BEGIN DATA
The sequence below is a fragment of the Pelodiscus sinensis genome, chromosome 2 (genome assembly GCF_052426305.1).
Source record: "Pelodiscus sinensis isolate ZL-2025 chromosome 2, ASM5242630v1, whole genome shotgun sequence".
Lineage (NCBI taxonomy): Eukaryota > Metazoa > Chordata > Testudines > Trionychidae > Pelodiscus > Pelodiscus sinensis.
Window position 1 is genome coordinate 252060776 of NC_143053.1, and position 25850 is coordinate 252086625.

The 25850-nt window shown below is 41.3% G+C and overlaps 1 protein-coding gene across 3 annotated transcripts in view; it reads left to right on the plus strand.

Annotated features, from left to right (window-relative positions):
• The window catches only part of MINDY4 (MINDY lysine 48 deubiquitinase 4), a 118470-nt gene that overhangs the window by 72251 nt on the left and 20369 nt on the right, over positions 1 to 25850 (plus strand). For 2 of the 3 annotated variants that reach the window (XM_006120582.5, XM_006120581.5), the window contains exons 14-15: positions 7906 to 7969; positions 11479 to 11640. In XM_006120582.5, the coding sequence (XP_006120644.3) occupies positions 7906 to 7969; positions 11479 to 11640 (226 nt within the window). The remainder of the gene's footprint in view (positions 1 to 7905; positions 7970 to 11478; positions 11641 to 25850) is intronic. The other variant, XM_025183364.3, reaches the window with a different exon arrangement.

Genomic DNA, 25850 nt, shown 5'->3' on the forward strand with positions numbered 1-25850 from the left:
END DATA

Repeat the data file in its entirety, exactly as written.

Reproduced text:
The sequence below is a fragment of the Pelodiscus sinensis genome, chromosome 2 (genome assembly GCF_052426305.1).
Source record: "Pelodiscus sinensis isolate ZL-2025 chromosome 2, ASM5242630v1, whole genome shotgun sequence".
Lineage (NCBI taxonomy): Eukaryota > Metazoa > Chordata > Testudines > Trionychidae > Pelodiscus > Pelodiscus sinensis.
Window position 1 is genome coordinate 252060776 of NC_143053.1, and position 25850 is coordinate 252086625.

The 25850-nt window shown below is 41.3% G+C and overlaps 1 protein-coding gene across 3 annotated transcripts in view; it reads left to right on the plus strand.

Annotated features, from left to right (window-relative positions):
• The window catches only part of MINDY4 (MINDY lysine 48 deubiquitinase 4), a 118470-nt gene that overhangs the window by 72251 nt on the left and 20369 nt on the right, over positions 1 to 25850 (plus strand). For 2 of the 3 annotated variants that reach the window (XM_006120582.5, XM_006120581.5), the window contains exons 14-15: positions 7906 to 7969; positions 11479 to 11640. In XM_006120582.5, the coding sequence (XP_006120644.3) occupies positions 7906 to 7969; positions 11479 to 11640 (226 nt within the window). The remainder of the gene's footprint in view (positions 1 to 7905; positions 7970 to 11478; positions 11641 to 25850) is intronic. The other variant, XM_025183364.3, reaches the window with a different exon arrangement.

Genomic DNA, 25850 nt, shown 5'->3' on the forward strand with positions numbered 1-25850 from the left: